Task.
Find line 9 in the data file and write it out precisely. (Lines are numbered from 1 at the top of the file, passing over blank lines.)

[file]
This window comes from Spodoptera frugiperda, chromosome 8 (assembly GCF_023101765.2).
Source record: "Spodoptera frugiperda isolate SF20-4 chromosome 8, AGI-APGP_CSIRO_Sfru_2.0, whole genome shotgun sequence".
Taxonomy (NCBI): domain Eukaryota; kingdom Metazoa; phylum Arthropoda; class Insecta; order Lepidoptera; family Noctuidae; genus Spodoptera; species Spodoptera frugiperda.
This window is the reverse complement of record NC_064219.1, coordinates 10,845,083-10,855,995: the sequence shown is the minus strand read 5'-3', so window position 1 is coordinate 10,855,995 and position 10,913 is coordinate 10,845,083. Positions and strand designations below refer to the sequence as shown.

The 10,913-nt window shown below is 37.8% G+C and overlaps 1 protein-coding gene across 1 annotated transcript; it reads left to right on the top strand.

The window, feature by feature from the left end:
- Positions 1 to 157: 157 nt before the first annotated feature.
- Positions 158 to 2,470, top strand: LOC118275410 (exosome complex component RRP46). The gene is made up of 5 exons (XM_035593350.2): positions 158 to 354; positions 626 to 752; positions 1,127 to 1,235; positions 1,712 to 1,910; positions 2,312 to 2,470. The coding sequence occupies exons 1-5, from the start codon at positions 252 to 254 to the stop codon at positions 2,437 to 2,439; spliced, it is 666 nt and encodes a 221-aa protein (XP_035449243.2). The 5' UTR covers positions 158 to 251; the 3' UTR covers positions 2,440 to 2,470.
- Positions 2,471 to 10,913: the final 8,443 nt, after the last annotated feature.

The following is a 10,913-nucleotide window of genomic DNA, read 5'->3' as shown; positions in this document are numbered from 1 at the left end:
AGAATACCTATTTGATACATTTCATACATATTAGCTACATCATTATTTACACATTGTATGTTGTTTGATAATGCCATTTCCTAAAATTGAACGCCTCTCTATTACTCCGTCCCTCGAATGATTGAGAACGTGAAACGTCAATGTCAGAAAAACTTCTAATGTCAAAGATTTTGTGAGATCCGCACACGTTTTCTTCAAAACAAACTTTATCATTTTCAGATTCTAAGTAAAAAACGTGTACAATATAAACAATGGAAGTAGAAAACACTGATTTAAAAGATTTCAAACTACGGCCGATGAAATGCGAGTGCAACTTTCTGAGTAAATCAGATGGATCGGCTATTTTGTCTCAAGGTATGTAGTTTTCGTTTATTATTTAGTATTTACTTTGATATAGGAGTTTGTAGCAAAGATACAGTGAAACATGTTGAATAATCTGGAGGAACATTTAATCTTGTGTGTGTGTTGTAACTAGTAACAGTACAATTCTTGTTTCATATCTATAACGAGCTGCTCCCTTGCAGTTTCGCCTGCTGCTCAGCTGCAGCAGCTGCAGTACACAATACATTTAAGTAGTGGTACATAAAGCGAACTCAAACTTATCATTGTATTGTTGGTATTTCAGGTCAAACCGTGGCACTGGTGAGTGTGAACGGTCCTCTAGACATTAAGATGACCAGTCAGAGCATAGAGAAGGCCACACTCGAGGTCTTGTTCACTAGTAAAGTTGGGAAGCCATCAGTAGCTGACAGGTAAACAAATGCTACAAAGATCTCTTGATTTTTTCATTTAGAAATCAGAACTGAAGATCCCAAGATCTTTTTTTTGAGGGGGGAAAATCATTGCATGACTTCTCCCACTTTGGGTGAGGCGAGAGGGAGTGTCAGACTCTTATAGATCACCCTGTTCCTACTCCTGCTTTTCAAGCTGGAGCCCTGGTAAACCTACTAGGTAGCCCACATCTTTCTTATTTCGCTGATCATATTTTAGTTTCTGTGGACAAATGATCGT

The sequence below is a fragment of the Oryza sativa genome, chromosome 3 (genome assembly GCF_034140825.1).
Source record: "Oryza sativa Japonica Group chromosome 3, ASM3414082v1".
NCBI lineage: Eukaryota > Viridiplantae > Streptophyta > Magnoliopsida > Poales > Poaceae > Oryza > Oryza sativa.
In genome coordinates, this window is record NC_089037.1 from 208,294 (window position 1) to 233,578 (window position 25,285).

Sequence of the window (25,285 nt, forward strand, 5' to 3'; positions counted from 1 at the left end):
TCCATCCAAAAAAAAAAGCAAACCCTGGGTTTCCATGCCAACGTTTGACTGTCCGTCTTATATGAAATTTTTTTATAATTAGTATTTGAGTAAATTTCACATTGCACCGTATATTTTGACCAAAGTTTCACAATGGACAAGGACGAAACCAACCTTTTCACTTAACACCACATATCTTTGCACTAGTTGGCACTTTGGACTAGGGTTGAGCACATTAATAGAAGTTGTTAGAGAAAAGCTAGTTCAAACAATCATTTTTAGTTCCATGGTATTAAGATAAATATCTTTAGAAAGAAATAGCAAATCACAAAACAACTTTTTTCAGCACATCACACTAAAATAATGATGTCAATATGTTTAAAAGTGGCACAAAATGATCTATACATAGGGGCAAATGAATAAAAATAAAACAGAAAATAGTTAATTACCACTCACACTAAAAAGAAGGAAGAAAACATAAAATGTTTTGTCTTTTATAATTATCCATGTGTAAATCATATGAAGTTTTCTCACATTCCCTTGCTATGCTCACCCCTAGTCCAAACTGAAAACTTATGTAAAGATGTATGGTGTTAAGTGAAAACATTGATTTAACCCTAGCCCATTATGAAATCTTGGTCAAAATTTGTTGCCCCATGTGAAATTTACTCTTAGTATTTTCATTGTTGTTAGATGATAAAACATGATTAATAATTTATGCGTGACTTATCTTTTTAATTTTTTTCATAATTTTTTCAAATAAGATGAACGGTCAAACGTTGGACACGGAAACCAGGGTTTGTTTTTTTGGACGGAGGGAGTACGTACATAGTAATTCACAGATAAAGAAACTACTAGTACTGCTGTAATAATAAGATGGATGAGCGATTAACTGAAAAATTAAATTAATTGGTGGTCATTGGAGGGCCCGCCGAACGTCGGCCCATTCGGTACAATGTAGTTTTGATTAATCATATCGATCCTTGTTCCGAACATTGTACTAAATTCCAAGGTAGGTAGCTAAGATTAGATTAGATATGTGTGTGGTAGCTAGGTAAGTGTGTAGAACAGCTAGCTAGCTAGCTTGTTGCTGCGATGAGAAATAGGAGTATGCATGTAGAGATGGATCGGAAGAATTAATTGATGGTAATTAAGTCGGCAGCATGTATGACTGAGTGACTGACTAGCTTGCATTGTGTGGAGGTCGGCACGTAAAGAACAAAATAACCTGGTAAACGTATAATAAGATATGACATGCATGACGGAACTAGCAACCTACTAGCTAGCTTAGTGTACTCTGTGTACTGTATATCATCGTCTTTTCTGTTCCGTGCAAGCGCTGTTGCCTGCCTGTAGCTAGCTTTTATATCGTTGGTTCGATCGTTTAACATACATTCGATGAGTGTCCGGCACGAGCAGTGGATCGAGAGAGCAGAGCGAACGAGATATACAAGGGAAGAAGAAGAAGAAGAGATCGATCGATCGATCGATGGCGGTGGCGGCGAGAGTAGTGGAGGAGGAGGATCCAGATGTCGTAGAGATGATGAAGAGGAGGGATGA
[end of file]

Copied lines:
- Positions 2,471 to 10,913: the final 8,443 nt, after the last annotated feature.